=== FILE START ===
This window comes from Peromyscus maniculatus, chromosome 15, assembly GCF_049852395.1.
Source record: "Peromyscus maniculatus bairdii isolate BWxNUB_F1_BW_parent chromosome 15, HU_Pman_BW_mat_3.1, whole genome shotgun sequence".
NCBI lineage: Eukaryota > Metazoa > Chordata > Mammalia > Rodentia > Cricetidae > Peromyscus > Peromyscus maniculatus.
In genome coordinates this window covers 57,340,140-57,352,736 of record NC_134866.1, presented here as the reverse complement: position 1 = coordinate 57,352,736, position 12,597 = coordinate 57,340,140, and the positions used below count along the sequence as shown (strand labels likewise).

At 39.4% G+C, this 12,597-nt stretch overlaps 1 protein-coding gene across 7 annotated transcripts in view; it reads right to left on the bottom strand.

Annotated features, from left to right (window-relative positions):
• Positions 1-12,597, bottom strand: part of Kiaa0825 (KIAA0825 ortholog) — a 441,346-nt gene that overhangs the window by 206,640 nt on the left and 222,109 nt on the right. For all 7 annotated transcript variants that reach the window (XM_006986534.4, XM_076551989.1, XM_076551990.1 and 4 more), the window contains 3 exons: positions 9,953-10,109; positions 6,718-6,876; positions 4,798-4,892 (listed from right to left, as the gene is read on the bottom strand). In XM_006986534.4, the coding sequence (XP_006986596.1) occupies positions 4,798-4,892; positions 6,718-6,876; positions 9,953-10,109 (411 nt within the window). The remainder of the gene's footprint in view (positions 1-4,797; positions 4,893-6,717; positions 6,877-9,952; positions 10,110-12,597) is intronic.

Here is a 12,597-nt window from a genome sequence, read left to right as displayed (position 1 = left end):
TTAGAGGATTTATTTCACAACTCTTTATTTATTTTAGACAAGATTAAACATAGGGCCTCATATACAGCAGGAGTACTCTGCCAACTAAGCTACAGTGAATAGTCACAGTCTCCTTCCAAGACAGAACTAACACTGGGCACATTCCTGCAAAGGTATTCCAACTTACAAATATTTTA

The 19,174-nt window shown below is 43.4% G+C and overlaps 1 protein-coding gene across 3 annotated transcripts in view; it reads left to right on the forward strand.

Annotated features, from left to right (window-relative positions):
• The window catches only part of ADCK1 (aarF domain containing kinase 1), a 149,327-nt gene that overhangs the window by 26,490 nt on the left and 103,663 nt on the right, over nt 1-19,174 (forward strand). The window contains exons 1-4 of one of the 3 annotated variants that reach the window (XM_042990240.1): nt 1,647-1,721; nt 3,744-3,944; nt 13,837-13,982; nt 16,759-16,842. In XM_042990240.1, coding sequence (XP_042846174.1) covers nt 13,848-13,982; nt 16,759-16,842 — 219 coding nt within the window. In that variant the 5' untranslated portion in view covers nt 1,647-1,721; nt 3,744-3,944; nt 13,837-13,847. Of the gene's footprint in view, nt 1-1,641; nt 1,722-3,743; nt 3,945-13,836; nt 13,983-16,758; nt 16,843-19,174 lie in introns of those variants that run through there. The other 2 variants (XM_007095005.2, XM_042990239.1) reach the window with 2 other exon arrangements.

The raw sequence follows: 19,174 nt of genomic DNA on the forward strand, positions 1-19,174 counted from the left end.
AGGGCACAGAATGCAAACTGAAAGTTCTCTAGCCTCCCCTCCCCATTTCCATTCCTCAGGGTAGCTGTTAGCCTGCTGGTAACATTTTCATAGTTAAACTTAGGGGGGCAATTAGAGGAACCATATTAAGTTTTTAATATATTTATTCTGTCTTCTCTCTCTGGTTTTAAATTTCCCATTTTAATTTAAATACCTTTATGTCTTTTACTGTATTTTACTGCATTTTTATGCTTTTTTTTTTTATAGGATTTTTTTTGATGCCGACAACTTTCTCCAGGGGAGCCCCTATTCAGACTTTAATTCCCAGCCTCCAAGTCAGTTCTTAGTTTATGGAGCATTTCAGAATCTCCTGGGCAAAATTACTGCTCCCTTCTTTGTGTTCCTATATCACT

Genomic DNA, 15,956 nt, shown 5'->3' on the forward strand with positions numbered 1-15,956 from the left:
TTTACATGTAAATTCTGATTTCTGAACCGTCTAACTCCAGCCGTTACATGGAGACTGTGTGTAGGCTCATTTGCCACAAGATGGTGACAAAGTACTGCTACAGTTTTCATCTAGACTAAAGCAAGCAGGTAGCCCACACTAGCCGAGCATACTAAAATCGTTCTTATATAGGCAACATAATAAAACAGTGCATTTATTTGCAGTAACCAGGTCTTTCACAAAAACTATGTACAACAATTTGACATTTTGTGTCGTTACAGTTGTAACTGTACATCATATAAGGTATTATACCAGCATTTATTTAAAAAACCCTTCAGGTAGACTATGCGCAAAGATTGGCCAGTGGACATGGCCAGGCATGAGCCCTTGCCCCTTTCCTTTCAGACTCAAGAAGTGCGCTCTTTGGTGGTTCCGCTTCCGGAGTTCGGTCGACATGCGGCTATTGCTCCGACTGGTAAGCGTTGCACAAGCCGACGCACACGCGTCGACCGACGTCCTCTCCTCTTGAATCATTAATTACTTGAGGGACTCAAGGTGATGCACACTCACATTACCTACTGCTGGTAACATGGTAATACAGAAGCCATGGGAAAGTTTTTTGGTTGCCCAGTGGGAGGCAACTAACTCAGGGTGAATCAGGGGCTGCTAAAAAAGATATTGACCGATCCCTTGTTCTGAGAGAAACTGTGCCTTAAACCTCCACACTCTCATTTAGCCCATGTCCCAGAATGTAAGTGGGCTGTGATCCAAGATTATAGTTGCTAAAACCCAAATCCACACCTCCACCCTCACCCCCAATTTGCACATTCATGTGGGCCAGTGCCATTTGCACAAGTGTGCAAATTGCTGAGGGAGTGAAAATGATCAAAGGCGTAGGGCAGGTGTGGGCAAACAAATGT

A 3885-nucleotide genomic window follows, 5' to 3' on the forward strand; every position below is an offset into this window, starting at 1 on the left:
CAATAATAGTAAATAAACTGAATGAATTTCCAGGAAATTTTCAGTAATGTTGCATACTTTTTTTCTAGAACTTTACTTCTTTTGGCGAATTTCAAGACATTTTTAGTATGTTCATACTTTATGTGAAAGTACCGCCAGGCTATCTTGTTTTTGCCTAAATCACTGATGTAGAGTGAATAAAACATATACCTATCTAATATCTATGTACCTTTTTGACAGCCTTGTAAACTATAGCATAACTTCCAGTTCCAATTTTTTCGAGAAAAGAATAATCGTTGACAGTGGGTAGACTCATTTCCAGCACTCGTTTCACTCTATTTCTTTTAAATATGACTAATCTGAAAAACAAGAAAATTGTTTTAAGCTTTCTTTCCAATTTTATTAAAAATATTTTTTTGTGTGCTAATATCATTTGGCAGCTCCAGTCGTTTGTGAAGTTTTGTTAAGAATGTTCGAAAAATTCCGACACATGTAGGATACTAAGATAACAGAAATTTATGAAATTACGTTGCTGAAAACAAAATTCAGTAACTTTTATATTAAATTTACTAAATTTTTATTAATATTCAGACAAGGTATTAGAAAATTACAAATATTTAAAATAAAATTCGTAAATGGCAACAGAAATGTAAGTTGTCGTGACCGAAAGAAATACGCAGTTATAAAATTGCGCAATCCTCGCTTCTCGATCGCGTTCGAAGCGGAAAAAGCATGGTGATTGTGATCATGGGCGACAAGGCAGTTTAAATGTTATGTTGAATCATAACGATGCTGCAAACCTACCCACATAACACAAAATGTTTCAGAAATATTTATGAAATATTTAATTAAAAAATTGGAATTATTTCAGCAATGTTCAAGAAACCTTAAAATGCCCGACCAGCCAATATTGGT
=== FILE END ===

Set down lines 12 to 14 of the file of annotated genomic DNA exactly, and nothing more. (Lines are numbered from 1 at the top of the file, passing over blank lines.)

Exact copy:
• The window catches only part of ADCK1 (aarF domain containing kinase 1), a 149,327-nt gene that overhangs the window by 26,490 nt on the left and 103,663 nt on the right, over nt 1-19,174 (forward strand). The window contains exons 1-4 of one of the 3 annotated variants that reach the window (XM_042990240.1): nt 1,647-1,721; nt 3,744-3,944; nt 13,837-13,982; nt 16,759-16,842. In XM_042990240.1, coding sequence (XP_042846174.1) covers nt 13,848-13,982; nt 16,759-16,842 — 219 coding nt within the window. In that variant the 5' untranslated portion in view covers nt 1,647-1,721; nt 3,744-3,944; nt 13,837-13,847. Of the gene's footprint in view, nt 1-1,641; nt 1,722-3,743; nt 3,945-13,836; nt 13,983-16,758; nt 16,843-19,174 lie in introns of those variants that run through there. The other 2 variants (XM_007095005.2, XM_042990239.1) reach the window with 2 other exon arrangements.

The raw sequence follows: 19,174 nt of genomic DNA on the forward strand, positions 1-19,174 counted from the left end.
AGGGCACAGAATGCAAACTGAAAGTTCTCTAGCCTCCCCTCCCCATTTCCATTCCTCAGGGTAGCTGTTAGCCTGCTGGTAACATTTTCATAGTTAAACTTAGGGGGGCAATTAGAGGAACCATATTAAGTTTTTAATATATTTATTCTGTCTTCTCTCTCTGGTTTTAAATTTCCCATTTTAATTTAAATACCTTTATGTCTTTTACTGTATTTTACTGCATTTTTATGCTTTTTTTTTTTATAGGATTTTTTTTGATGCCGACAACTTTCTCCAGGGGAGCCCCTATTCAGACTTTAATTCCCAGCCTCCAAGTCAGTTCTTAGTTTATGGAGCATTTCAGAATCTCCTGGGCAAAATTACTGCTCCCTTCTTTGTGTTCCTATATCACT